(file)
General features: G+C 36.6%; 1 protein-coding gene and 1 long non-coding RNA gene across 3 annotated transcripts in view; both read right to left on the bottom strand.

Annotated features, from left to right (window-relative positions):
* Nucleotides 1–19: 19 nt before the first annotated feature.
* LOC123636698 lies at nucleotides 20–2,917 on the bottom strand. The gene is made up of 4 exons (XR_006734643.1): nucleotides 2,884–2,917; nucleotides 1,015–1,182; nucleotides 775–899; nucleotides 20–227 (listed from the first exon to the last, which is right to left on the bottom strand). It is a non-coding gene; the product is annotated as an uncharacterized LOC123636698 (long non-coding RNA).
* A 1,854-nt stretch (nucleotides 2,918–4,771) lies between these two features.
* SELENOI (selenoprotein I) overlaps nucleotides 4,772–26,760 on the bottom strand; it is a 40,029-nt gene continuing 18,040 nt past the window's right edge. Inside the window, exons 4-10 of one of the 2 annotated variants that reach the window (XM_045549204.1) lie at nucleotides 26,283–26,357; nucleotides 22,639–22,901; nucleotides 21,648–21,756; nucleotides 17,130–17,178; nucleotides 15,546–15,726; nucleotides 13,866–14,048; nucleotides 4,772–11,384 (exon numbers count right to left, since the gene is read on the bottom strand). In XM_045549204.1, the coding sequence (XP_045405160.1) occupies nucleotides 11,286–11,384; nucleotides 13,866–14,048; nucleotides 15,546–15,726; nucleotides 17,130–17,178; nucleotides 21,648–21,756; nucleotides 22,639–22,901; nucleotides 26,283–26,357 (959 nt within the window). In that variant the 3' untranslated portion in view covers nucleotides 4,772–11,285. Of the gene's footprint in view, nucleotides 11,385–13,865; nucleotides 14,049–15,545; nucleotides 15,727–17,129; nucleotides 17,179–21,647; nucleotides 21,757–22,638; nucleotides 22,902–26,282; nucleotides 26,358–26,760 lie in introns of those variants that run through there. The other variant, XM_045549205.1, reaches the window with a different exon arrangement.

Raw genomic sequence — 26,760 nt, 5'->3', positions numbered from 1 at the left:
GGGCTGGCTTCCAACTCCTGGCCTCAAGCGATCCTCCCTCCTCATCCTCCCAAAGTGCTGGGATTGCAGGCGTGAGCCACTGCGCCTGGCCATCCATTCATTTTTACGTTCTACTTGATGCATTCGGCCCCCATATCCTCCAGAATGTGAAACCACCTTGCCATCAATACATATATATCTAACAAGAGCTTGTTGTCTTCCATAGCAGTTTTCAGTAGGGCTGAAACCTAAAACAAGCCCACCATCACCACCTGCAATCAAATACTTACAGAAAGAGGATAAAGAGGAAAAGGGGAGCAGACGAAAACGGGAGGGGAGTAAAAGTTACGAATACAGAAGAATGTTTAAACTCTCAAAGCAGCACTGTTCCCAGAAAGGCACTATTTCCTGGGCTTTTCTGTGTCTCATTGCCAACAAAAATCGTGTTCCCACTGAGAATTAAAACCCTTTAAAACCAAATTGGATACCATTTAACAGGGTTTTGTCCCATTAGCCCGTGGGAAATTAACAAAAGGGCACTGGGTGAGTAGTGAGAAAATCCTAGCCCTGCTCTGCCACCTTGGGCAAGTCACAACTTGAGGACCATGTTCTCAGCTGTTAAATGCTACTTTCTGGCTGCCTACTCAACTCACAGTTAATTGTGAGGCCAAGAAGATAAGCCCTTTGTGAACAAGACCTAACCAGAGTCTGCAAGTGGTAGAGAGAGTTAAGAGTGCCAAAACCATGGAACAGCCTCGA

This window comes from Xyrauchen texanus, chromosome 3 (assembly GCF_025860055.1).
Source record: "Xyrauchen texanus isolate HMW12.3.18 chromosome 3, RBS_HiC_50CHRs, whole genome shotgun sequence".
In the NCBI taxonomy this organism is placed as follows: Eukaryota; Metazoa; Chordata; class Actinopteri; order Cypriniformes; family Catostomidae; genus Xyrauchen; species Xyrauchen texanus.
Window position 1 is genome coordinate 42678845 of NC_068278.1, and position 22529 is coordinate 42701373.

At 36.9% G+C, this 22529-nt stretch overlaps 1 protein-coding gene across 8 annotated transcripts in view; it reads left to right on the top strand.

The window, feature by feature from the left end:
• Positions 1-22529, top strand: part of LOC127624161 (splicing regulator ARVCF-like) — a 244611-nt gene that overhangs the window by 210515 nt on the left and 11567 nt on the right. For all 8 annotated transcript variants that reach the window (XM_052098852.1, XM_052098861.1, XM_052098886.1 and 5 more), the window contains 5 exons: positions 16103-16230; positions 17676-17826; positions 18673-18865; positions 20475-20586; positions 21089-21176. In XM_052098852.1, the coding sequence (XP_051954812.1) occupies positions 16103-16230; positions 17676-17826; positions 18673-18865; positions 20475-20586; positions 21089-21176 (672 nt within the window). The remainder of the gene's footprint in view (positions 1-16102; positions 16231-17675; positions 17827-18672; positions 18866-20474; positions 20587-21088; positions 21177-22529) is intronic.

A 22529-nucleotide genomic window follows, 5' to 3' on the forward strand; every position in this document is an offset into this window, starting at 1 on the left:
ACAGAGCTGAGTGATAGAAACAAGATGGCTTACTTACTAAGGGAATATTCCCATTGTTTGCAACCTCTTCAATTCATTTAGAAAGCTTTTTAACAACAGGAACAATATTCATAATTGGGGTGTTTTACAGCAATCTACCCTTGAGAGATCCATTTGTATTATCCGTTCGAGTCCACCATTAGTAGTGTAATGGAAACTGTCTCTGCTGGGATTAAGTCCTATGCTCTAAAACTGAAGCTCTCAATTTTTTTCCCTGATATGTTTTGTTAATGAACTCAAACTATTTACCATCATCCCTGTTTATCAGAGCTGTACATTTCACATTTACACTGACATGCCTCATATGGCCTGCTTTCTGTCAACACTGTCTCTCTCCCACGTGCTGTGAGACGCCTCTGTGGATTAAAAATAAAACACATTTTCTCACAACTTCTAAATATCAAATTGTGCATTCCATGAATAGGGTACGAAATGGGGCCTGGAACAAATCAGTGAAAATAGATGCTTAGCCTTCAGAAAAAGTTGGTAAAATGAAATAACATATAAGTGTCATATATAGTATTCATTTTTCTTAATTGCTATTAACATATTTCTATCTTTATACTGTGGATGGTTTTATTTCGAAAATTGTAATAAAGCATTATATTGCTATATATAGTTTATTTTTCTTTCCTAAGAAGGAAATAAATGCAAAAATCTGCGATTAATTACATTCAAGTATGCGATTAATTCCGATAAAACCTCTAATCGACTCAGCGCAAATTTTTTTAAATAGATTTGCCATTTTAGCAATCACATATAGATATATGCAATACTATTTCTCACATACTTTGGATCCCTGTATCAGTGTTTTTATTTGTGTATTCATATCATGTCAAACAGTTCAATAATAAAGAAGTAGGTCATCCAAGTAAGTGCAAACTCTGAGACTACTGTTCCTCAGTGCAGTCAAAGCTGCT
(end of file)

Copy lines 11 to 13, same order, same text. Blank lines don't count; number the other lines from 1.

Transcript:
In the NCBI taxonomy this organism is placed as follows: Eukaryota; Metazoa; Chordata; class Actinopteri; order Cypriniformes; family Catostomidae; genus Xyrauchen; species Xyrauchen texanus.
Window position 1 is genome coordinate 42678845 of NC_068278.1, and position 22529 is coordinate 42701373.

At 36.9% G+C, this 22529-nt stretch overlaps 1 protein-coding gene across 8 annotated transcripts in view; it reads left to right on the top strand.